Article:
Arm workouts are usually paired with other large muscle days. Triceps will usually be worked on chest and shoulders (aka push) day, with the biceps becoming part of back (aka pull) day. Some people prefer doing a combined shoulders and arms day as well. Usually there is a reliance on the first phase of the workout, in order to make sure the arms are activated for when it is their turn.
What might happen in this case, though, is a lack of activation for the arm muscles when you eventually get to them. An example of this would be falling into the trap of only using the back muscles to do a chin-up, which is meant for the biceps. Or a triceps dip using the chest as the primary mover.
Unless one is doing isolated exercises, like a triceps kickback, a lot of the arm exercises will certainly use a range of muscles. But the key is in making sure you activate them so that the purpose of the exercise is met. I have written about warming-up and activating the legs, the back and the chest in this series for Lounge, and it’s now the turn of the arms.
It might be surprising how many of these moves are stretches but there is a science behind that. The arms remain flexed or slightly bent at the elbow as our natural posture. We don’t walk around with outstretched arms. So to activate these muscles, it is necessary to stretch them out to reinforce a full range of motion when you do something as simple as a curl.
Wrist walks: We type, we scroll, we type again and we scroll again. In fact we repeat these motions a lot through the day, especially with the gadgets surrounding us. And the wrists don’t get much help from isolated exercises. At the gym, with all the gripping, they work even more. Our wrists basically have a thankless job.
So, before most workouts, but especially before working the arms, do a wrist walk to bring them to life. Not only will they become stronger, they will also feel fitter. You will be able to grip better and smash that last rep out. Here’s Tom Merrick with the simplest wrist activation exercise:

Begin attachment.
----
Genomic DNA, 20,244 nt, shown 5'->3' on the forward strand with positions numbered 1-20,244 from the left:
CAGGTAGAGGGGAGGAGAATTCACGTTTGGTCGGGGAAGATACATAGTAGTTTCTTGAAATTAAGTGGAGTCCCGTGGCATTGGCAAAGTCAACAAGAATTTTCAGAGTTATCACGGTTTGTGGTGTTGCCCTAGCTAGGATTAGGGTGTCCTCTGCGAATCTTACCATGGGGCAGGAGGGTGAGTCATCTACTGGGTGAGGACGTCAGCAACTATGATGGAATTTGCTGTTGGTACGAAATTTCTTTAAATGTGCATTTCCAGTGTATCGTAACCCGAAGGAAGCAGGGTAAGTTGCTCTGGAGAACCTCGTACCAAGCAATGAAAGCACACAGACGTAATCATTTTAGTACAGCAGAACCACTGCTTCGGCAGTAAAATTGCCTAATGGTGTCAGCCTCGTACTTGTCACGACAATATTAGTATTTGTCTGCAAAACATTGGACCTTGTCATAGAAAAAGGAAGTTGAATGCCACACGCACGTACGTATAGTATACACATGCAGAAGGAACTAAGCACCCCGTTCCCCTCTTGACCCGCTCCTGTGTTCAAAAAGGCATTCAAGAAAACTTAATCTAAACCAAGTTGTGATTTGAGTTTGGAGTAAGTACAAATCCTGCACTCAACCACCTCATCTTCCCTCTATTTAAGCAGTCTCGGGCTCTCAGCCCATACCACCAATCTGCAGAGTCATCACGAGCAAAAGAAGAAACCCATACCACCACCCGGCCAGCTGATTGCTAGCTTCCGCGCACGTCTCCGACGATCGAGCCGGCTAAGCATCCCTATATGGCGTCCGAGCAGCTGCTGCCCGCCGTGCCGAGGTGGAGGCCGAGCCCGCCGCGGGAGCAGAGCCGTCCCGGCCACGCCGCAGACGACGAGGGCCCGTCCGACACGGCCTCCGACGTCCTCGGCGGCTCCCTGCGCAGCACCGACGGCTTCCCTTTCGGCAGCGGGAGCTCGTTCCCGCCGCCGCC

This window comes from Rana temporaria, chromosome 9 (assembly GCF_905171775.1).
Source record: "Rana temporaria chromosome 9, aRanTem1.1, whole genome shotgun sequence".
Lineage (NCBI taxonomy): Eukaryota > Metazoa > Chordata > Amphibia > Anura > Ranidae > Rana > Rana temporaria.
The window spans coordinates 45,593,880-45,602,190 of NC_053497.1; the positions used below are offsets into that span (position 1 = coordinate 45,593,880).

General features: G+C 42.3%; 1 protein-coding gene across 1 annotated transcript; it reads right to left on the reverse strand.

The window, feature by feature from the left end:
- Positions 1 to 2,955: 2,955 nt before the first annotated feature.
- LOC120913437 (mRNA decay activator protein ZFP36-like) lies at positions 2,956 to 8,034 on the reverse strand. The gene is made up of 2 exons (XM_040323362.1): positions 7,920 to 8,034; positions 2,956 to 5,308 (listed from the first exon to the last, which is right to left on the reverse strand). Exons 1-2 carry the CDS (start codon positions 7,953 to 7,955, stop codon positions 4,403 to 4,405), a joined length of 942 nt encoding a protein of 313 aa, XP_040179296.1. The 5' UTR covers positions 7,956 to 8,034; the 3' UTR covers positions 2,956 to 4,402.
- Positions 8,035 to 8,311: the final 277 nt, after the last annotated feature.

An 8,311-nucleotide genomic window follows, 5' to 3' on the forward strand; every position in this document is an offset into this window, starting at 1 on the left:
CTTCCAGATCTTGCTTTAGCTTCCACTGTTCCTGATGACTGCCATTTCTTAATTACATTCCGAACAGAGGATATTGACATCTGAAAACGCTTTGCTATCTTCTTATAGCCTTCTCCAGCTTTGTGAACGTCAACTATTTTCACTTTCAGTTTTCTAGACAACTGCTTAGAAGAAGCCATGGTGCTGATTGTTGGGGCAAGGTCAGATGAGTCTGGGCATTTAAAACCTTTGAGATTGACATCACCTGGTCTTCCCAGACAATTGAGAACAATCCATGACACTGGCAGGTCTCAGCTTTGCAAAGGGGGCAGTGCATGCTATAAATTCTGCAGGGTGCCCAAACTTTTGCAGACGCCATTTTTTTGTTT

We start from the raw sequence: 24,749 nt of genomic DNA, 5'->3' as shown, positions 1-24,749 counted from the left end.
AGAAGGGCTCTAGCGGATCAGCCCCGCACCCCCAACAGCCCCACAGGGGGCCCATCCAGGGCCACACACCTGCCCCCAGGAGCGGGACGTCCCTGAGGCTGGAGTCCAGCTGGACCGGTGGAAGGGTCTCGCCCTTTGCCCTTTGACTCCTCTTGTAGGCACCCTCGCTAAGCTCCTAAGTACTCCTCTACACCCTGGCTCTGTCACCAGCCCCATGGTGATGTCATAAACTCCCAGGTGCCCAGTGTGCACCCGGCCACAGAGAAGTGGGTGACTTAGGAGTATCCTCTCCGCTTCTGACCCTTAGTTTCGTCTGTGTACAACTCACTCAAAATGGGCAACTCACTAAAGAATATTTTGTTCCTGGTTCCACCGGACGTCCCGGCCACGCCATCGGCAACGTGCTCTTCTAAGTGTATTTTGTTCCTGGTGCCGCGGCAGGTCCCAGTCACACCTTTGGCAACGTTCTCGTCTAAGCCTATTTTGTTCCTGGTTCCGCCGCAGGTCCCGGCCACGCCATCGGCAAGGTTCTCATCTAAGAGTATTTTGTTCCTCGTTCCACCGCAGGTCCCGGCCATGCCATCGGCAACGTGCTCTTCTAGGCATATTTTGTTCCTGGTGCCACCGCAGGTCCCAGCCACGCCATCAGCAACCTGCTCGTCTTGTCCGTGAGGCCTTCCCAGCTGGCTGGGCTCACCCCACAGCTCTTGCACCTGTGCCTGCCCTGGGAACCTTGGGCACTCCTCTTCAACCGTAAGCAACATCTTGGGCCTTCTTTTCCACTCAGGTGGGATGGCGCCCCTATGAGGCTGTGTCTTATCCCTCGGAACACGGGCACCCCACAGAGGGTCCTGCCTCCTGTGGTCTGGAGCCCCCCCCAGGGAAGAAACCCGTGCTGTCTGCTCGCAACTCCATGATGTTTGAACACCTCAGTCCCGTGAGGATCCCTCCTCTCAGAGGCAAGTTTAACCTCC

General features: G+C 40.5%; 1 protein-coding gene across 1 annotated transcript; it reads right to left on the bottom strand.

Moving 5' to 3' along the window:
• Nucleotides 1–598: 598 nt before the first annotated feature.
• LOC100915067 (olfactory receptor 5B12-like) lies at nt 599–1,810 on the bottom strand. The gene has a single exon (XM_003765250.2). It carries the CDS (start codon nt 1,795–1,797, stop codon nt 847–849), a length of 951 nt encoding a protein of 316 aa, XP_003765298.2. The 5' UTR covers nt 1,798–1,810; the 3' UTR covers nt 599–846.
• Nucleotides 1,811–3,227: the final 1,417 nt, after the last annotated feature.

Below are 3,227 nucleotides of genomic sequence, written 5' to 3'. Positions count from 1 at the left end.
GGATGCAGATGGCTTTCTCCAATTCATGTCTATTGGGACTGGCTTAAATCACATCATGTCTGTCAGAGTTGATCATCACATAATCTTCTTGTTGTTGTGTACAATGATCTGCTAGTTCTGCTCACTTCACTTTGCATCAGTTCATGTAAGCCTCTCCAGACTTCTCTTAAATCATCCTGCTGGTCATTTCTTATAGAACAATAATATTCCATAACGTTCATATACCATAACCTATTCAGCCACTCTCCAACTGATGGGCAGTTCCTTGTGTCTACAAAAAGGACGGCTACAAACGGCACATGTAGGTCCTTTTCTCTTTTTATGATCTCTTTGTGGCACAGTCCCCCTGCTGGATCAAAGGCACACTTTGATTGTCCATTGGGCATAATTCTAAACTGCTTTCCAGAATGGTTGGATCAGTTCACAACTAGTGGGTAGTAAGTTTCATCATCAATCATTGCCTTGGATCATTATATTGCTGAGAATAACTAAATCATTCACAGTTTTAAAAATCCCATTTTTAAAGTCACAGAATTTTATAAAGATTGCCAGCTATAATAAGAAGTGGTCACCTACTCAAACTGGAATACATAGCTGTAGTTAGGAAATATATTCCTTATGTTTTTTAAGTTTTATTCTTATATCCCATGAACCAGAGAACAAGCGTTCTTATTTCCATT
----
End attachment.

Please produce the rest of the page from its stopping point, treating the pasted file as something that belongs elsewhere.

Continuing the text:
Pronated biceps stretch: YouTube sensation Jeff Cavaliere shows a biceps stretch on his AthleanX channel which uses some really cool anatomical theory. After getting into the pronated stretch position as shown in the video, he suggests contracting the triceps to help the biceps turn on. “Via the principle of reciprocal inhibition, you can neurologically turn off the muscle by contracting the muscle on the opposite side of the joint. In this case, that is the triceps. This activation of the triceps will allow the biceps to be more relaxed and therefore more susceptible to the stretch you are trying to place upon them,” he writes in the video description.
Triceps activation with band or stick: You will need something to grip for this exercise, where you bend one arm behind you, over the shoulder, and the other around your hip and concurrently pull in opposite sides, depending on what you are using. Ideally, gyms will have a PVC pipe or a heavy resistance band that does not stretch too easily. Based on the principle of leverage, YouTube channel StickMobility says that “this move stretches and strengthens your triceps, lats, scapular muscles, and shoulders. It works on internal rotation as well as providing a deep stretch through the lat and lateral line by adding side bend. Shoulder mobility is also improved by opening up and activating your triceps with this great move.”
Floor triceps dips: Before the kickbacks, bench triceps dips and the dip machine dips, it is important to dip on the floor. Slightly easier than the other versions, the floor triceps dip will activate your triceps and set you up for tougher exercises. It is also quite good for core control and to learn technique.
You can also change the angle of where your fingers are facing to see how it changes the way your muscles respond. Floor dips are also safer for the shoulders compared to bench dips and could become part of your triceps routine as well.
Pulasta Dhar is a football commentator, podcaster and writer.